December 8, 2022

The Second Amendment May Be Overstated in the Gun Debate

The Second Amendment may be overstated in the gun debate. The opinion of the Supreme Court has been that, the right to bear arms is not a privilege or a natural right. In other words, it’s not an inherent human right. However, many people believe that it is and this argument will continue for years to come. But what if we take a step back from all the talk about guns and let’s look at history for a moment.

Let’s say you’re in the market for a new firearm and that you want to buy one with advancements in technology, such as improved accuracy and reloading time. Which of these two guns would be right for you? A Colt Paterson revolver or an AK-47 assault rifle? If we consider the definition of a revolver it’s a handgun containing multiple chambers in a rotating cylinder and a single barrel for firing.

The revolver was an awesome new advancement in firearms technology, but if firefights were to occur at long range the accuracy would be greatly reduced because of its short barrel. In addition, the reloading time is quite slow when compared to the AK-47 assault rifle. The AK-47 could fire up to 30 rounds a minute and because of that, winning a firefight would be much easier with the rifle.

Many theorists believe that an armed society is a polite society, but this theory couldn’t be more wrong. Prohibition in the 1920’s proved just the opposite when it gave way to the rise of organized crime. During the prohibition era, gun control went virtually unchecked and this led to an increase in handguns among criminals. There were many cases where gangsters would use their handguns in public places without any fear of repercussion because they knew that nobody in the city was armed.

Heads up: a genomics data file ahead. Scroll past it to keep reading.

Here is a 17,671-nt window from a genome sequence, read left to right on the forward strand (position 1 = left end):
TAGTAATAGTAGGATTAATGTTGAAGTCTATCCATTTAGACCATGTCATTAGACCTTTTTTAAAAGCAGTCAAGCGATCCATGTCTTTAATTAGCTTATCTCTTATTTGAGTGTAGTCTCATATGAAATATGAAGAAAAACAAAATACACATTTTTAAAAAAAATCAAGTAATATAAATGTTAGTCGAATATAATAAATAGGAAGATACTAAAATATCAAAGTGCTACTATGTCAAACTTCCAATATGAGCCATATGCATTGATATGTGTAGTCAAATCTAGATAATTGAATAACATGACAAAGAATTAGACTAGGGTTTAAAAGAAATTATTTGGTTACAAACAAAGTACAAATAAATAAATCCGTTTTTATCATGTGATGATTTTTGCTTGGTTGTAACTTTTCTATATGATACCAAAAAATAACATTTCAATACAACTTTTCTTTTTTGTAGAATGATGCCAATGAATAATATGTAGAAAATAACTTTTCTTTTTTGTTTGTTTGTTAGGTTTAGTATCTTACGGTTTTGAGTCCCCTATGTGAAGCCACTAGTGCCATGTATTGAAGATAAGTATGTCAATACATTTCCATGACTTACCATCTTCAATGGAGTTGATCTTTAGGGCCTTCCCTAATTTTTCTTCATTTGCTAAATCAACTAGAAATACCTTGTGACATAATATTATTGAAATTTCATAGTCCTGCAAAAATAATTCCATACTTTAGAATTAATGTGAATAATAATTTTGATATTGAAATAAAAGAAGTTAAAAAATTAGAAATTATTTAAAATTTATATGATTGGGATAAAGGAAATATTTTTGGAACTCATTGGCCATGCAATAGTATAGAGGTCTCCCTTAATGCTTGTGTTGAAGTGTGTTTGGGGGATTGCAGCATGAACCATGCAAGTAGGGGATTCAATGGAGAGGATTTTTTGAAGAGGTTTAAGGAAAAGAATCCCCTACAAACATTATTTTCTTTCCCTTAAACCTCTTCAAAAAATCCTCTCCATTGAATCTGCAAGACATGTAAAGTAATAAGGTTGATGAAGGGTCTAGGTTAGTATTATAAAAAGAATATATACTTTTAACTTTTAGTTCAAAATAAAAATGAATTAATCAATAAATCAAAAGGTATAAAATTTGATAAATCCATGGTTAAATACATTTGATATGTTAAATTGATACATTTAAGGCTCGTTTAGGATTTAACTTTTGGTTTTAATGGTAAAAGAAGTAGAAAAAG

Today, there are hundreds of millions of privately owned guns in the United States and criminals still get their hands on them. In 2009, according to Bureau of Alcohol, Tobacco, Firearms, and Explosives (BATFE), 467 people were killed by rifle fire from rifles that were illegally manufactured, which means they were not obtained through a licensed gun dealer. The death toll in 2009 from guns in the United States also included:

8,775 deaths from handguns. 1,032 deaths from shotguns – 516 deaths from unknown firearms type.

Along with improved technology in consumer markets came a new way to sell and distribute firearms products to civilians. In 1993, under President Bill Clinton’s tenure, The Brady Act was introduced. The Brady Act had a provision that required people who purchase firearms to pass background checks. This law also imposed a five-day waiting period before purchasing handguns to allow for processing of the buyer’s information by authorities. These new provisions on firearm purchases were extremely successful, according to the BATFE, in 2010, 1% of criminals found their firearms through legal means in comparison with 90% of gun purchases in 1993.

The Brady Handgun Violence Prevention Act is the main reason why the United States is nearly 400 million guns short of Germany, even though Germany has a population double that of the U.S. While many European countries have embraced stricter gun control laws, the United States has been moving backwards. According to a report by the International Action Network on Small Arms (IANSA),

The United States of America is one of few countries in the world where civilian firearm ownership is guaranteed by law and where, as a result, approximately 270 million firearms are owned by civilians.